Adopted people stigmatised with Government’s proposed information and tracing legislation

Adopted people are being stigmatised in the same manner as their mothers were, decades before, with the Government’s proposed new information and tracing legislation.

Adopted people stigmatised with Government’s proposed information and tracing legislation

Susan Lohan of the Adoption Rights Alliance (ARA), referenced the proposal in the bill to make adoptees sign an “undertaking” not to contact their natural mothers before information is released relating to their birth.

The undertaking is required where a person adopted prior to the commencement of the legislation is seeking his/her birth certificate. This is required unless the natural parent is dead or indicated that they are willing to have contact.

Ms Lohan said it was “not without irony” that one of the speakers in the room, Philomena Lee, was forced to sign an undertaking to never contact her son when he was adopted in the 1950s and the children of those adoptions were now being forced by the State to do the same thing.

“Rather than being granted any sort of anonymity, mothers were forced to sign this kind of an undertaking never to make contact with their children. So, I think it’s really perverse when you consider that the State now appears to want to punish the children of those mothers by forcing them to sign an undertaking,” she said.

Ms Lohan was speaking at an Adoption Authority of Ireland conference on information and tracing.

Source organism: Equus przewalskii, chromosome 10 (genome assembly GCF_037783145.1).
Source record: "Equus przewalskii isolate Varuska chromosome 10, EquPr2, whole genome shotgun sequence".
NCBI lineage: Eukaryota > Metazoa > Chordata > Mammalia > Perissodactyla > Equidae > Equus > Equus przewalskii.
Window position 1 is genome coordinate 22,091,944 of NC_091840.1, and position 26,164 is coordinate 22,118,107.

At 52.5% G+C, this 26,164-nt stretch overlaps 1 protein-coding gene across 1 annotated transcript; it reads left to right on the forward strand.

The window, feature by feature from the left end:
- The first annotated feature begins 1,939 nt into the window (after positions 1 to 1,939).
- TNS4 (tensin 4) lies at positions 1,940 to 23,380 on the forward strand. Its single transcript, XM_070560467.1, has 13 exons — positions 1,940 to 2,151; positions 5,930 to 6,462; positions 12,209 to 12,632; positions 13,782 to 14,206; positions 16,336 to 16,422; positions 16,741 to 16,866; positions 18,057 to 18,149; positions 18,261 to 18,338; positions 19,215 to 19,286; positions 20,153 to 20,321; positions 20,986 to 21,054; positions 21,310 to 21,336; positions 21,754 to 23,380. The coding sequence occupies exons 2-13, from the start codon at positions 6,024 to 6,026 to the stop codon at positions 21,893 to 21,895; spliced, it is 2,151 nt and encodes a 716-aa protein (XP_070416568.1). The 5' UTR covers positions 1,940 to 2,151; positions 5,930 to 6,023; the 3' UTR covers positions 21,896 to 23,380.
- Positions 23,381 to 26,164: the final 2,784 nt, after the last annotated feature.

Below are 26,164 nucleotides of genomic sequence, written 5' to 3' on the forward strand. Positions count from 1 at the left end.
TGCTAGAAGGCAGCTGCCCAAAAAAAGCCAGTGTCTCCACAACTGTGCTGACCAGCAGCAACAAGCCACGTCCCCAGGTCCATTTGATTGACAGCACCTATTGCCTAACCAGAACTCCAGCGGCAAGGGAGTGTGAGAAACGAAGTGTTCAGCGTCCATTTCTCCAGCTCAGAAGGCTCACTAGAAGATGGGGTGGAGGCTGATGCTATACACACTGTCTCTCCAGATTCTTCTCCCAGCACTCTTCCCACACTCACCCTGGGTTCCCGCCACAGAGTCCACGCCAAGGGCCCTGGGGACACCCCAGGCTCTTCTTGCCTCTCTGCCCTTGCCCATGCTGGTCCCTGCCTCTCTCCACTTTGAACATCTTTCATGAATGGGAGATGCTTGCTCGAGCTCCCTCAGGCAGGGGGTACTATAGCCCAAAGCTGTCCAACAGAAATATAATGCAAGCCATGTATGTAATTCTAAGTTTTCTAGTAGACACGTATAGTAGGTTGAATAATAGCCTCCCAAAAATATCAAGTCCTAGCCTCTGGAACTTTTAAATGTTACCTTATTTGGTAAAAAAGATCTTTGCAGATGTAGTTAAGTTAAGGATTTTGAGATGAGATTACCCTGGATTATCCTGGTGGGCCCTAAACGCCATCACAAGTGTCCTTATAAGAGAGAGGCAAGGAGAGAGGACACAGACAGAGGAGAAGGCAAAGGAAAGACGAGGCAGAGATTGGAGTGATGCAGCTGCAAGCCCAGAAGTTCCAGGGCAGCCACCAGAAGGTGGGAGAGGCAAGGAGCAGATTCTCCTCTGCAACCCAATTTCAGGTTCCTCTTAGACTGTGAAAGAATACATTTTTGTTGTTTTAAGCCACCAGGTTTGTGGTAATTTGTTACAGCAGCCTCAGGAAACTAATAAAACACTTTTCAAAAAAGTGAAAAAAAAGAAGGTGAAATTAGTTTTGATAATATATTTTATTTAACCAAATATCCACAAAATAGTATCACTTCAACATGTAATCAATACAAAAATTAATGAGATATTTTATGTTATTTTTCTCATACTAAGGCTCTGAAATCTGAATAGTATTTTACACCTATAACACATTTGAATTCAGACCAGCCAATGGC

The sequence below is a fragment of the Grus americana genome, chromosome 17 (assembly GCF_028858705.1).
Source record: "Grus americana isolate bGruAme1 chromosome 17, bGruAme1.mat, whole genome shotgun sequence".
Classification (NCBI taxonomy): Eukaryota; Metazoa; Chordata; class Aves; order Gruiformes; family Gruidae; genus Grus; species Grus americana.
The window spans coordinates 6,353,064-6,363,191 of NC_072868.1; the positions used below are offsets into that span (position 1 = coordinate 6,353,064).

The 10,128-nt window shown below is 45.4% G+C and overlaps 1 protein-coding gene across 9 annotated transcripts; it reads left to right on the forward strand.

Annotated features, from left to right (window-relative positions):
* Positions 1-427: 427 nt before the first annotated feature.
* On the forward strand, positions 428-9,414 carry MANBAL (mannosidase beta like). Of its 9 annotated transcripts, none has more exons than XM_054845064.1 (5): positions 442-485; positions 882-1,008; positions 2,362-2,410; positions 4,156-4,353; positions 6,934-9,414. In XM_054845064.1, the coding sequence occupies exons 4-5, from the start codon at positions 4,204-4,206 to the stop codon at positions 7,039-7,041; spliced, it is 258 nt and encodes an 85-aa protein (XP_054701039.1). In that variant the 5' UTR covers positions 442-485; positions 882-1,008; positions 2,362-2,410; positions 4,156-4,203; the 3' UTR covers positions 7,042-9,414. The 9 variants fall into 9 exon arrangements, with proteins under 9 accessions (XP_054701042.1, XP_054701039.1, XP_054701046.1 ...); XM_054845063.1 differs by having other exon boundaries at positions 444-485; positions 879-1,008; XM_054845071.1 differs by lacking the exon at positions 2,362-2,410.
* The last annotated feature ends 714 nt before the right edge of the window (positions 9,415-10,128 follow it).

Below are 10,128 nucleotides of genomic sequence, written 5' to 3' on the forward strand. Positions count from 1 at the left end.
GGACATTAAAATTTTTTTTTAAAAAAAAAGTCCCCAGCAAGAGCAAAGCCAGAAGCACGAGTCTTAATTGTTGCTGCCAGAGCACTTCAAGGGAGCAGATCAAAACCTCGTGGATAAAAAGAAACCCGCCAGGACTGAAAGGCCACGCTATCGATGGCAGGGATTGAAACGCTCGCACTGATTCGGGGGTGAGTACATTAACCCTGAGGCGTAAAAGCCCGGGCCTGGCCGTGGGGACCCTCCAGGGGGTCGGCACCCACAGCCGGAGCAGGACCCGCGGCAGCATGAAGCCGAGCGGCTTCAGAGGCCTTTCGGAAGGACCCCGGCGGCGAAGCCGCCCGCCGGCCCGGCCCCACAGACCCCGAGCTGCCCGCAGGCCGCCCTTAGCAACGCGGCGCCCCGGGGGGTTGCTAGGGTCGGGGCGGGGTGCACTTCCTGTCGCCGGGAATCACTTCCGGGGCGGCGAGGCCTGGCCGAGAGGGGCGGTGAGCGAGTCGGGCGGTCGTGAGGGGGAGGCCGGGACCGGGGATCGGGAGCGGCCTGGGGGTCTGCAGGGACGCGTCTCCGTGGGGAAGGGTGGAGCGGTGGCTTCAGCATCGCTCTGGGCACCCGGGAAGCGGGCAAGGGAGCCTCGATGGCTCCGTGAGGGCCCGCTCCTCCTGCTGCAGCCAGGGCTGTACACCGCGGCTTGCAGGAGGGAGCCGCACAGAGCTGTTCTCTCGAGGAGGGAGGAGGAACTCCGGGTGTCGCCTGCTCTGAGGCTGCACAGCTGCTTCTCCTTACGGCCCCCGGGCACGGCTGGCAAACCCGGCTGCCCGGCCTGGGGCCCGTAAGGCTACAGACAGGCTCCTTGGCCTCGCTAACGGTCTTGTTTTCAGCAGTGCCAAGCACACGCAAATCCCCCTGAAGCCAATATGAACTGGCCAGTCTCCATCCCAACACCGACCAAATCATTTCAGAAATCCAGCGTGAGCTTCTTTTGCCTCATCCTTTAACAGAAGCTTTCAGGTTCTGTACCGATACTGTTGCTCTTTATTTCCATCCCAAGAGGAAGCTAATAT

She also queried what the consequences were for adopted people who broke the undertaking, noting broad information tracing rights have been granted in other countries for decades and “the sky hasn’t fallen in”.

Children’s Minister Katherine Zappone confirmed she was seeking legal advice on whether it was possible to avoid the undertaking and would “exhaust all possibilities”.

“I do not want this bill to cause any distress to anyone. I do not wish to re-traumatise people in order to deal with this.

“I appreciate and understand the objections raised and I have given this a lot of thought. I am exploring if there are other options which could deal with the issue more sensitively and I am taking legal advice on those options, trying to find another mechanism how to protect privacy rights for birth parents without having adopted people having to give an undertaking.”

She added: “Subject to legal advice, I hope I will be in a position to bring forward an amendment at committee stage. it’s challenging but I can assure you that I will rule nothing out until I have exhausted all possibilities.”

Chairman of the Adoption Authority, Geoffrey Shannon said with up to a million people in Ireland affected by adoption, it was crucial the legislation in this area was world class. He also welcomed the fact the minister was committed to re-examining the issue of the undertaking. “I think it would be a pity if this golden opportunity to bring forward world class legislation would, I suppose in many respects, receive negative press when there’s much in this legislation that’s clearly welcome.”

He also called on the minister to revisit the decision to abolish the Adoption Authority’s National Contact Preference Register in favour of a brand new register operated by Tusla.

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